Elven Duty: Deleted Scene

Did you know there's a deleted scene from Elven Duty?


It was Chapter 26 and it skipped ahead a little bit, teasing what's to come in book 2.

I removed it from the final version because I wanted the focus to be on the book as part of the Magic Emporium series rather than the first book of a new series, but I will be adding it on the book later in the year when Elven Duty gets redressed as part of the Monster Hunters series.


Until then, here's the deleted scene.


3 months later


The cerberus snarled, showing all three sets of his teeth to us while Royal crept up behind it. It was a big ask. That thing was three times the size of Royal, but if we had any chance of stopping it, we had to start somewhere.

“It looks familiar,” Jude shouted beside me while he kept firing shots at the huge, three-headed hound, aiming for its mouth but constantly missing.

So was I. That thing wouldn’t stop moving.

“I told you. It’s in Greek mythology. Supposedly guarding the Gates of Tartarus,” I said.

The beast took another step, one of its heads jutting ahead, aiming for us. We rolled back and both got on our feet to shoot again. One of Jude’s bullets went right down the cerberus’s throat, and it let out a yelp.

“No, it’s not just that. It’s the look of him. His color. His attacks,” he said beside me.

“I don’t know what you mean. You probably saw a sketch in your mom’s book or any of the other dozens of books in her bookcase,” I said.

I wasn’t sure what he was saying, and I wasn’t that concerned about it at the moment.

What I was concerned about was the increased traffic of monsters in the last few months. We were fighting bigger, stronger, more ruthless monsters almost on the daily. And it was highly unusual.

Royal grabbed one of the hound’s tails and used it to propel himself over the beast’s back.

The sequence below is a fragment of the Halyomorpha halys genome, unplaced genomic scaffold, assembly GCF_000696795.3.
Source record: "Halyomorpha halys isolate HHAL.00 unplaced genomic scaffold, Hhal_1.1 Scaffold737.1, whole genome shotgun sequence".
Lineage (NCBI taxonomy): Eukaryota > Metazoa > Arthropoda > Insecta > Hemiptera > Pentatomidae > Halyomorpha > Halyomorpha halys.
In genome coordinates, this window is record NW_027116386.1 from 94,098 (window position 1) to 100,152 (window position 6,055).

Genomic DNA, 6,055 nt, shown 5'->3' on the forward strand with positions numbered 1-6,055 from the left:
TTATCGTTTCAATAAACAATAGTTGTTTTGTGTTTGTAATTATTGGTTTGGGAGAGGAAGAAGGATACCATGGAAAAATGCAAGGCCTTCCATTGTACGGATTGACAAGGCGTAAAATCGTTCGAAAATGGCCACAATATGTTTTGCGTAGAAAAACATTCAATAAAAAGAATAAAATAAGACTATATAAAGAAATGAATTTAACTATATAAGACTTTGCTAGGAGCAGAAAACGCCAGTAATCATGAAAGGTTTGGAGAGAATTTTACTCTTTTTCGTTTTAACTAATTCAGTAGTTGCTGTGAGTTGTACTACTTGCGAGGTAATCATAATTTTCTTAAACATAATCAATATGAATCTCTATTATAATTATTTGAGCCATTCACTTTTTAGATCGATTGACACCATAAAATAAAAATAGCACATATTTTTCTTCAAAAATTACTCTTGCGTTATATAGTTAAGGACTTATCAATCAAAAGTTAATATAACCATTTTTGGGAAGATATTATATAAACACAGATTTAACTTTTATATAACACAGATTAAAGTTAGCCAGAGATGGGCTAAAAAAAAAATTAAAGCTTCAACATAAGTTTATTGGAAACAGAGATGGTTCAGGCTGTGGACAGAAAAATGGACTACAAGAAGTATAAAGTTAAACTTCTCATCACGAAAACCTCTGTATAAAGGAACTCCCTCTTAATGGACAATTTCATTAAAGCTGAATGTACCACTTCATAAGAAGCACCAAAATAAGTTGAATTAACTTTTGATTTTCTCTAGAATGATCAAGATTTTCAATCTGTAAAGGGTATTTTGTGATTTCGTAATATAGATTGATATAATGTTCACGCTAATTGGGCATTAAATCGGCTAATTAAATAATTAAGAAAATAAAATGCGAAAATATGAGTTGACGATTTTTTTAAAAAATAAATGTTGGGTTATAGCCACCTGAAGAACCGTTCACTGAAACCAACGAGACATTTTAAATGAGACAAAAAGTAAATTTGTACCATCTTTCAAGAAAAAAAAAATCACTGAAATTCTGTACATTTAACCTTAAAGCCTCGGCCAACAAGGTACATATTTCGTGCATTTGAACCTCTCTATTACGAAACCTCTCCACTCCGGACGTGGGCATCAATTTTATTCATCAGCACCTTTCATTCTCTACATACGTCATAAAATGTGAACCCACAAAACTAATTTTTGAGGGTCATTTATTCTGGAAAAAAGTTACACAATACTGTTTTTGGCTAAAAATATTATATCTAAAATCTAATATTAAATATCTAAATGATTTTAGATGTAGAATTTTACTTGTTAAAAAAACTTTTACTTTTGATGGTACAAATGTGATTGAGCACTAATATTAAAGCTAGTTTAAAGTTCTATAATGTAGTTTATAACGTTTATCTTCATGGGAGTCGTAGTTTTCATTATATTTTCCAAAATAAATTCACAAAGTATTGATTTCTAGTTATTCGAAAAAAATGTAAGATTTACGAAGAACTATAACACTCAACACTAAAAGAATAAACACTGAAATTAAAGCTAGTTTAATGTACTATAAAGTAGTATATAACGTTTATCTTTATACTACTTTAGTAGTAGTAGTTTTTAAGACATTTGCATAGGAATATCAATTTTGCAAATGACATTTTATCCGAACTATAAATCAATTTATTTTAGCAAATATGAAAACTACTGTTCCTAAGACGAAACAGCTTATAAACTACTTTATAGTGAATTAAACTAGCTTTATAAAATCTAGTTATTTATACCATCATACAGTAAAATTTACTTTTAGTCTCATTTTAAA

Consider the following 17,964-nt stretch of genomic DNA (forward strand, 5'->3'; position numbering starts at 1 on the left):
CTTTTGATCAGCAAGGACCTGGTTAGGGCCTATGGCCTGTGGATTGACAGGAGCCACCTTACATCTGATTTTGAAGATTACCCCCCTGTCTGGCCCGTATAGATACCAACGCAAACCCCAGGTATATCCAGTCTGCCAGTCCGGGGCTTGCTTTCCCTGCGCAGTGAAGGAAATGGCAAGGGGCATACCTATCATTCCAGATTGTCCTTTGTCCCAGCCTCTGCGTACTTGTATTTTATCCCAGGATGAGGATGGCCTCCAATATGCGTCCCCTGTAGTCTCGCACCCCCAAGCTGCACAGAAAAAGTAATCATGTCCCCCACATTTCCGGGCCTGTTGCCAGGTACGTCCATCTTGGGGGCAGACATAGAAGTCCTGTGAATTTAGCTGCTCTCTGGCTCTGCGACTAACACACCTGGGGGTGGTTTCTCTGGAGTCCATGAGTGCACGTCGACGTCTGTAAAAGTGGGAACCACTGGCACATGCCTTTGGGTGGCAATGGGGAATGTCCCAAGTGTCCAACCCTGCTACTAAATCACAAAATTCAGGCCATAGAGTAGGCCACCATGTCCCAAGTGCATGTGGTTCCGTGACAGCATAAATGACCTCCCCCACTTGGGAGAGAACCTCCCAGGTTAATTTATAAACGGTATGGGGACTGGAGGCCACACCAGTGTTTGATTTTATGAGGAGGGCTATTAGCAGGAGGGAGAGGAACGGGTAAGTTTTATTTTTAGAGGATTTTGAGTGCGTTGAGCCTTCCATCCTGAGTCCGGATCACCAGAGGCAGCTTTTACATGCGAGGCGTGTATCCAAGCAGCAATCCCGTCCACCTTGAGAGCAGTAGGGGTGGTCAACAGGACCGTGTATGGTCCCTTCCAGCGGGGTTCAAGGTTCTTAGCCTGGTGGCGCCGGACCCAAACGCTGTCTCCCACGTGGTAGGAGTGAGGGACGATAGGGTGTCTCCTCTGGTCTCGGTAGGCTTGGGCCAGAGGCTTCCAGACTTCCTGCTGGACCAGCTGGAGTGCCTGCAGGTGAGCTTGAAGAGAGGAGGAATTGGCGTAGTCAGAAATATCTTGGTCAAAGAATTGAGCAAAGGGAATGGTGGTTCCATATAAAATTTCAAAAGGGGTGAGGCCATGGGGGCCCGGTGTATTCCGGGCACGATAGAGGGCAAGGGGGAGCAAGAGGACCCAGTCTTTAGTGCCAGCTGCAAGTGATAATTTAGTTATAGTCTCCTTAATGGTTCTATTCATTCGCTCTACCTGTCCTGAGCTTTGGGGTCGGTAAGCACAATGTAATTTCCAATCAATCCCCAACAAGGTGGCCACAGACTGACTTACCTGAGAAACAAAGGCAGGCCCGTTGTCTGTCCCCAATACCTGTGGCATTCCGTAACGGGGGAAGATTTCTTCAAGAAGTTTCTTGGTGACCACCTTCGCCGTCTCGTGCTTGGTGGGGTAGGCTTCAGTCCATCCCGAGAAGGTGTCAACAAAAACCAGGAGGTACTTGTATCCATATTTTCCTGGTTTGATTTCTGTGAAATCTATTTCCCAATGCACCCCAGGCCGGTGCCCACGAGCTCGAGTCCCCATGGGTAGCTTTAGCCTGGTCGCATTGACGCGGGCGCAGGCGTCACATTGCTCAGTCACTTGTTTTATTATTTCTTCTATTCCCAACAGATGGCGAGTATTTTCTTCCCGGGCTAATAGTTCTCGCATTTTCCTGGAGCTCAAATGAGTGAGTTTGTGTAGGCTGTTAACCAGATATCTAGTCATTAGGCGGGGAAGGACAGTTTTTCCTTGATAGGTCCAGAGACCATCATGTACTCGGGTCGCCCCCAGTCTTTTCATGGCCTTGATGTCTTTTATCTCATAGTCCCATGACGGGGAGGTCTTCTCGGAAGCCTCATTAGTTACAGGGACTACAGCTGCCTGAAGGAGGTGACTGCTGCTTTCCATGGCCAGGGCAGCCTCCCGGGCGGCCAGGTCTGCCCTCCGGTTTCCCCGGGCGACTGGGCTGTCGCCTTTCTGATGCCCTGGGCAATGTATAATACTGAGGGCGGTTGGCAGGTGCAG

The beast writhed, trying to kick him off. It stood on its hind legs, but Royal had grown stronger, too, since he was created. So he held on, and when the cerberus put his front paws back on the ground, Royal grabbed one head with both hands and held it steady so I could shoot it down.

When the third head was shot at too, Jude gave me his arm and we ran closer to it.

“But every subject’s soul is his own,” I shouted, and Jude jumped into the Aether and straight into Crafting.

Moments later, he shouted for Royal to get off the hound, and Royal used the middle head as a footing to lunge forward, landing behind us with a thud.

Jude released the Crafting at the beast, a polygon that shone as it swallowed the thing hole and left nothing behind it.

“There’s something about this one,” he said when I let go of him. “I can’t put my—”

He didn’t get to finish his sentence. A loud crack sounded ahead at the lighthouse, and all three of us turned to look at it just as the glass at the top of the building exploded. Then the top of the structure erupted, blowing chunks of stone and bricks everywhere around us.

And then, all hell broke loose. Literally.

From the neck of the lighthouse, a horde of monsters flew out, filling the sky with scales, wings, and inhumane screeches.

“What the fuck?” I yelled.

“Shit!” Jude said.

We weren’t ready for them. We weren’t equipped to face dozens of monsters. And my ammo would run out eventually.

“I know why that monster looked familiar,” Jude said, taking my shoulder in his hand. “They do, too.”

“What? What do you mean they look familiar?” I asked.

The monsters flew away, and even though I had been bracing to die fighting them off, it looked like I got to live another day.

Jude’s jaw dropped open, his whole body shaking.

“What is it, Jude?” I asked.

“Those monsters? I… uhm… I designed them,” he said.

“You designed them?”

What the hell did he mean? What was he talking about? What had gotten into him?

“Well… I didn’t. My colleague Veronica did. I coded them. Those monsters? I’ve been working on the game they belong in for two years now. Beasts of Hellfyre? Those were them!” he said and pointed to the sky, the direction where they’d all disappeared into.

“Come on, Jude. A game? That’s not possible,” I said.

Jude patted his body until he retrieved his phone and typed furiously on it.

“I’m… I’m so confused. I don’t know how it’s possible,” he said.

I had to grab him and shake him to get him to look at me and make sense.

“The game, Roman. It was released today. Some-somehow, the game I coded is real, and so are the monsters inside it.”


To be continued...


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